Today I’m grateful for Chopin.

My dissertation is about the historical development of the nocturne, and engages with both John Field and Frédéric Chopin. It considers the origins of the nocturne and examines the impact that both composers had on the genre. I chose it because I love Chopin’s music – his nocturnes in particular. When I started my research I had only vaguely heard of John Field, and had never listened to any of his music.

Way back in October, I had no idea what I wanted to write my dissertation on. I wasn’t sure that I really wanted to even do one, and certainly didn’t feel that I knew enough about anything to even contemplate writing an 8000-word epic. I stressed all summer and arrived at the start of the semester hoping for some divine inspiration. It didn’t really come. I made a list of uncertain possibilities and, in a spell of anxiety, expressed my distress to one of my lecturers. She invited me to discuss my ideas with her and, after much deliberation, Chopin emerged victorious.

The first piece of Chopin that I heard was his Nocturne No. 2, Op. 9, No. 2. It is arguably one of his most famous compositions and frequently appears on those compilation CDs that, I’m afraid to say, make me cringe. (Classical Chillout. 101 Best Classics. You get my drift.) I remember arriving to a piano lesson early and hearing my teacher playing it. I stopped stock still outside and waited, enrapt, for her to finish. At the same time I didn’t want it to ever end.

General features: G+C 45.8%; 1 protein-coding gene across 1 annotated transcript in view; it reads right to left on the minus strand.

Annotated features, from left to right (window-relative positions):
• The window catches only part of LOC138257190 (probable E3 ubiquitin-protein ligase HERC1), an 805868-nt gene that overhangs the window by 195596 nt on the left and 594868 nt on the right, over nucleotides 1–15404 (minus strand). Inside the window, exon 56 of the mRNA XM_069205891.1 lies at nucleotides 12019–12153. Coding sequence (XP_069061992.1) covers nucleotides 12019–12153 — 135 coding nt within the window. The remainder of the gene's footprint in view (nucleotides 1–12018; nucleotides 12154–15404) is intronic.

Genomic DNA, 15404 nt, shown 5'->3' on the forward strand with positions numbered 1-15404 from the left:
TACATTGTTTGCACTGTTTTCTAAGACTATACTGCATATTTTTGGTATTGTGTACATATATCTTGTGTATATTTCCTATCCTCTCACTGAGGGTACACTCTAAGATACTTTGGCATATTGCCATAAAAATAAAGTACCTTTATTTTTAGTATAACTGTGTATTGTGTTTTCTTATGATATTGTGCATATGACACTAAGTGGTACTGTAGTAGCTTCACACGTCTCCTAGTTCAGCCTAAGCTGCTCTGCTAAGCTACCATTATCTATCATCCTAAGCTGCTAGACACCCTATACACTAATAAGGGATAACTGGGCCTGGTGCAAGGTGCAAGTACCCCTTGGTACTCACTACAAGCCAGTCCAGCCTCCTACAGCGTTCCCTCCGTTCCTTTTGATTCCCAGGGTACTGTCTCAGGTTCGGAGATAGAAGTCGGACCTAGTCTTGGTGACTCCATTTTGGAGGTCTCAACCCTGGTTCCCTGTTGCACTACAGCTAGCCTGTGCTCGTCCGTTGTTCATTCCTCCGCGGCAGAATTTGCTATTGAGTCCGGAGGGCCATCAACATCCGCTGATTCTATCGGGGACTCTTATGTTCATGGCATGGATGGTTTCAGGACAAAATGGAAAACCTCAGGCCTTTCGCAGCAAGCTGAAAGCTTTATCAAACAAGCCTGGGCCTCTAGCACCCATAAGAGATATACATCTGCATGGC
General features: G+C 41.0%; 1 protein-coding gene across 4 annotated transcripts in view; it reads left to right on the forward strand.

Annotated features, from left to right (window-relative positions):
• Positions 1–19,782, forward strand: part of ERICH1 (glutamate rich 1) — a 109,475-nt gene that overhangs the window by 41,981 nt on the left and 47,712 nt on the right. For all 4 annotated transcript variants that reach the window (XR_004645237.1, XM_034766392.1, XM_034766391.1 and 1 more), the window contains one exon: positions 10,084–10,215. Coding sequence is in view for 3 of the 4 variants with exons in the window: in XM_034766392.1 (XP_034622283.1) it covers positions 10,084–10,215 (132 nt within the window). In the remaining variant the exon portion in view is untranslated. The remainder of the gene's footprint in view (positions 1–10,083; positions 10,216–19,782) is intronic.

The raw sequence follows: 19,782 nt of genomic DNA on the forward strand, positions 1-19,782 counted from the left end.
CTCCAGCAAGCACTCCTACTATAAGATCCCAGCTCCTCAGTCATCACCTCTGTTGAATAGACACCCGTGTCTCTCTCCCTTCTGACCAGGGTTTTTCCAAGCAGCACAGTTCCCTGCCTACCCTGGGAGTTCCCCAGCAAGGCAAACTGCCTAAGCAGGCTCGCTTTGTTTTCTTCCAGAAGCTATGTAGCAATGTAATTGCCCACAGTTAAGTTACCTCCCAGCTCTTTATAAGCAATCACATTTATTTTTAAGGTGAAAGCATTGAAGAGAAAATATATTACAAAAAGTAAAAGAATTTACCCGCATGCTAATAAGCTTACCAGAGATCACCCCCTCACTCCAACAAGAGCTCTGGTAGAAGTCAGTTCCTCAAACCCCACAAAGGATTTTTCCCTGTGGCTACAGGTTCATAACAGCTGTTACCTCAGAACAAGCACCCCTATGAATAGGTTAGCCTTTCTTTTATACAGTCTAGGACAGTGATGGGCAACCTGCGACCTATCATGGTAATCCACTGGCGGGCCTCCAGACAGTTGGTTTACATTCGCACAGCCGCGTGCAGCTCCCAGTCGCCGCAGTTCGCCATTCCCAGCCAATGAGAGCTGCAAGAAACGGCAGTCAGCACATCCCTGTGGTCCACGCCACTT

There was a kind of magic to this piece that captivated me from the word go. I felt transfixed, almost as if I was watching an event unfold and was utterly unable to shift my gaze. Each time I listened I came away enriched, uplifted and inspired. This piece sparked a love affair that has existed ever since. Whenever I listen to Chopin’s music I feel like I’ve come home, and fallen into the arms of someone blissfully familiar after the world’s longest day.

After living with my dissertation for this long, we have a love-hate relationship. It has challenged me every step of the way, and it has been a constant battle to stay optimistic. (Fortunately, my supervisor has been an absolute godsend and has managed to renew my faith every time I’ve felt defeated.) Some days I would question why I was even bothering, but then I would listen to the music. I’d take 5, 10, 15 minutes out and just listen to the music I was analysing, discussing and exploring. And then I would remember the ‘why’. My heart and soul would sing and I returned revivified.

Music has a unique power that seems painfully undervalued within our society. When we have politicians like Nicky Morgan pushing STEM subjects, suggesting that concentrating on the arts and humanities limits career choices and holds students back, it makes me want to weep. The government is sending out the message that art, music and the like don’t matter. That they’re not valuable. That they’re not worth serious study. Yet the arts enrich our lives so greatly and have such a tremendously beneficial impact upon our wellbeing, that to dismiss them in this way seems incomprehensible.

Think of your favourite song/piece.
Think of how it makes you feel.

Now imagine someone telling you that it has no value. That it is not worth your time, energy, emotion. What would you say? How would you defend it?

When I reflect upon my own life, music is a constant theme. My earliest memories include music by Supergrass, R.E.M and Oasis. Every significant family event has a soundtrack or a song that I can ascribe to it. And, during sixth form, piano was my salvation. I spent hours sat in the music department playing piano, feeding my soul, finding strength. Even now, as I reach the end of an immensely stressful semester, I am using music to calm my anxiety. To open the door onto another, calmer world…

I will always be grateful for Chopin. For music. For art. Will you?

Day 29 Blog



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